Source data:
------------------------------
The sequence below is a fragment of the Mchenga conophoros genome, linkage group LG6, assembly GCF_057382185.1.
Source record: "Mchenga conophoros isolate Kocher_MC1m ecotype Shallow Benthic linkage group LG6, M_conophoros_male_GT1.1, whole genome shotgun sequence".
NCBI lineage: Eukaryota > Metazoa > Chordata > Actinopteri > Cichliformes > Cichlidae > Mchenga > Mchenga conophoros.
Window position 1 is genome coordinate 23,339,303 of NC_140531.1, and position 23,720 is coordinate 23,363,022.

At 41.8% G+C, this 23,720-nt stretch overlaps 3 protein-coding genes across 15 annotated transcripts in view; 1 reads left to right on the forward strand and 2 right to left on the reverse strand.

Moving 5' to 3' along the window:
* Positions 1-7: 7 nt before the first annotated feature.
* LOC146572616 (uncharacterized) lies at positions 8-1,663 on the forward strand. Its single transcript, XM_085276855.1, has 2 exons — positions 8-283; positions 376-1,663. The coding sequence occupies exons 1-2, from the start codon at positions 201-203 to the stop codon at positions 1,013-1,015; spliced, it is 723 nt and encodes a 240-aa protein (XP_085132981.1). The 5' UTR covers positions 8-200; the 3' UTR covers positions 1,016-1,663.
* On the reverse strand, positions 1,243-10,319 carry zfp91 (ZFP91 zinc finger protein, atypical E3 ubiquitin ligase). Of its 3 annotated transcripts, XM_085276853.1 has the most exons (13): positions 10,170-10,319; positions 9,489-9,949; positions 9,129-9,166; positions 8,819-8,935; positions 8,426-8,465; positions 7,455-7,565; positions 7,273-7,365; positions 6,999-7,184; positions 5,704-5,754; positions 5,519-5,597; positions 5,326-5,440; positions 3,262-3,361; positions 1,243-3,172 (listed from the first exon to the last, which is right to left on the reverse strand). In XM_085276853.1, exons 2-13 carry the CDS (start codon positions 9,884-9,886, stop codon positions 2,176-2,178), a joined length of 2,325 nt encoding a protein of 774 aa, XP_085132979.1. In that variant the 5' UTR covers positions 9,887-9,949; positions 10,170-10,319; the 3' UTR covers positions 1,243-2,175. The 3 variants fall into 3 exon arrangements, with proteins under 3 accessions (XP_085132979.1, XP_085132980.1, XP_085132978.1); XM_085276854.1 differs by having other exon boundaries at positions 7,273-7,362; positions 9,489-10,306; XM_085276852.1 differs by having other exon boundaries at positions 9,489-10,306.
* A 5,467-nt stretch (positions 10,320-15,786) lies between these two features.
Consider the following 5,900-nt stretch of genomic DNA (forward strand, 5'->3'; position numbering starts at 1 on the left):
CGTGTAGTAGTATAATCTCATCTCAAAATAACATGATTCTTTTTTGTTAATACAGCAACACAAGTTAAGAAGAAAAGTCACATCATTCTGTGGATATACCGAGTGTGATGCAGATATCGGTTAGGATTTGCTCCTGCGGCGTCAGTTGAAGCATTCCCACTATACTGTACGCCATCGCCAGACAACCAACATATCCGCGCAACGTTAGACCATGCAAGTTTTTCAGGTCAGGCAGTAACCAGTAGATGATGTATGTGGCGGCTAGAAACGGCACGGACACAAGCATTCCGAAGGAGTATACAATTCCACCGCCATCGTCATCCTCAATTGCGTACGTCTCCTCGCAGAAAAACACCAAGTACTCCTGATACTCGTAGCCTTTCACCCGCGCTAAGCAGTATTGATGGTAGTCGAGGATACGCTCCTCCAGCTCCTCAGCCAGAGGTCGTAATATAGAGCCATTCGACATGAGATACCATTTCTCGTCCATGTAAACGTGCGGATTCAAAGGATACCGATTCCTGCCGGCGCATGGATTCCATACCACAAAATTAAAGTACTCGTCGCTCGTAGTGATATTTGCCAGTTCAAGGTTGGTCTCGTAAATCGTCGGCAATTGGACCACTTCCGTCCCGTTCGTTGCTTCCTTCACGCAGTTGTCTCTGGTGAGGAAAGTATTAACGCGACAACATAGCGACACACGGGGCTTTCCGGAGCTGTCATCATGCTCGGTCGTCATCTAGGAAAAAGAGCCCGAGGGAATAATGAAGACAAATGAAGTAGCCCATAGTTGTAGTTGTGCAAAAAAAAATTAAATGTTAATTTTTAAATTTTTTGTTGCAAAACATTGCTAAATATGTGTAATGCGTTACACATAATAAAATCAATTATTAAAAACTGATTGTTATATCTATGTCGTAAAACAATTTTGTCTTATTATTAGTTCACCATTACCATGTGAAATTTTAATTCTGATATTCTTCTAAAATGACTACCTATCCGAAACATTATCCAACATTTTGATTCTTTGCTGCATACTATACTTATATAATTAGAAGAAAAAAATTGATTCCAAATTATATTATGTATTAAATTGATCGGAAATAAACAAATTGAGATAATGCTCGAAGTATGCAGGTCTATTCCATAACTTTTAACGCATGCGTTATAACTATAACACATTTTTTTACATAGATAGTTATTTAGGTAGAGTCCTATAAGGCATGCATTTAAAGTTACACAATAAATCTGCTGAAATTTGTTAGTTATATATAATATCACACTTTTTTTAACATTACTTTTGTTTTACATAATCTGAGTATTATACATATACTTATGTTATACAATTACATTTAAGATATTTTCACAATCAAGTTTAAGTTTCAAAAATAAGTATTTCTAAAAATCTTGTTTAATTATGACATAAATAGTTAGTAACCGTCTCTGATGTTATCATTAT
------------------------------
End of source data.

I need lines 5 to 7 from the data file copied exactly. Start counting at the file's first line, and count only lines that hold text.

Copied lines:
At 41.8% G+C, this 23,720-nt stretch overlaps 3 protein-coding genes across 15 annotated transcripts in view; 1 reads left to right on the forward strand and 2 right to left on the reverse strand.

Moving 5' to 3' along the window:
* Positions 1-7: 7 nt before the first annotated feature.